Amazon Driver In-Van Surveillance Videos are Leaking Online

In-van surveillance videos of Amazon delivery drivers are being leaked online, raising privacy concerns.

A phone-recorded video of a surveillance monitor, allegedly taken inside an Amazon warehouse, made its way onto Reddit earlier this month. It shows a young, female delivery driver saying hello to a dog that jumps in her van.

The cute video is made sinister by the commentary of the unseen people watching the driver. “You seeing this, Joey?” a person says off-camera. “Little visitor.”

“She had a little guest with her today,” a voice says. Someone responds: “Yeah, I see that.”

Creepy AF

Commenters on the Reddit post expressed their concern over the video being leaked. Presumably, the young woman in the video has no idea her interaction with the dog is being analyzed by her colleagues.

“There’s a reason why us at UPS just negotiated driver-facing cameras out,” says one person. “It really is if I think about it too much I get creeped out really bad,” adds another.

An in-van Amazon surveillance camera clip
A screengrab from the leaked surveillance video.

Others called the video on r/AmazonDSPDrivers “dystopian” and “disturbing.”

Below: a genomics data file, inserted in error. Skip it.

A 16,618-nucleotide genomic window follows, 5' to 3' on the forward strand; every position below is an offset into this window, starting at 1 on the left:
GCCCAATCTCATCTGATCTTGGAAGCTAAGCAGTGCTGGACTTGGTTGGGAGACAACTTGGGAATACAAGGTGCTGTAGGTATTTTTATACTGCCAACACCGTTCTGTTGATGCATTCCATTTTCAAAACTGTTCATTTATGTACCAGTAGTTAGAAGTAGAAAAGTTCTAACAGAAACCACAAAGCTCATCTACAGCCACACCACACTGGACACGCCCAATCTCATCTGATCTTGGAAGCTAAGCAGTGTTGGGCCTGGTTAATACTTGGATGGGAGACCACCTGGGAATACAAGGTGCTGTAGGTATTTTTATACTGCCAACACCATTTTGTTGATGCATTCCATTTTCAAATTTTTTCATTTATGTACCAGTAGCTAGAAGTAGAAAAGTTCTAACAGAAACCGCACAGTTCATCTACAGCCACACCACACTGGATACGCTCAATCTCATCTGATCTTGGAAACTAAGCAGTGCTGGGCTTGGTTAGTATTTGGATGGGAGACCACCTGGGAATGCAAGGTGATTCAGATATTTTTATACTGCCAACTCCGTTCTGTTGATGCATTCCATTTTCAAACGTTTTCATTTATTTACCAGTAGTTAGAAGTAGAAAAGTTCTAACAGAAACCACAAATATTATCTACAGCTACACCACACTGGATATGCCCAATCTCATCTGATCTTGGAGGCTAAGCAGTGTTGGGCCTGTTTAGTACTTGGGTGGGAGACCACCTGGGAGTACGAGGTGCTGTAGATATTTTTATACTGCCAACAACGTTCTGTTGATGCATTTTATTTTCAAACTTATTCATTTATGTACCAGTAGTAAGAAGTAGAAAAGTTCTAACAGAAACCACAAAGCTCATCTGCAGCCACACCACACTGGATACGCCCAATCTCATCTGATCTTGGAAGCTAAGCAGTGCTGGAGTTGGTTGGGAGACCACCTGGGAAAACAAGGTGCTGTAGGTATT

Other in-van surveillance videos have appeared on the internet too, one entitled “Bruh!!! Stop sign infraction how???” was also posted on the sub-Reddit. It’s unclear how the footage was accessed.

As Vice reports, the cameras that Amazon use are from a company called Netradyne Driver-i which use AI-enabled cameras that monitor everything from the drivers’ speed, location, and actions on the road. This can include things like not wearing a seatbelt or texting while driving.

Amazon requires drivers to sign consent forms so the camera can collect the drivers’ biometric data but Vice also reports that the cameras can have inaccuracies.

“Netradyne cameras are used to help keep drivers and the communities where they deliver safe,” Simone Griffin, an Amazon spokesperson tells Vice.

“Delivery service partners have access to the Netradyne portal where the in-vehicle cameras automatically upload video content when there is a safety incident. Delivery service partners can choose to share the video footage with their employees. However, for privacy reasons, publishing the content externally is a violation of program policies.”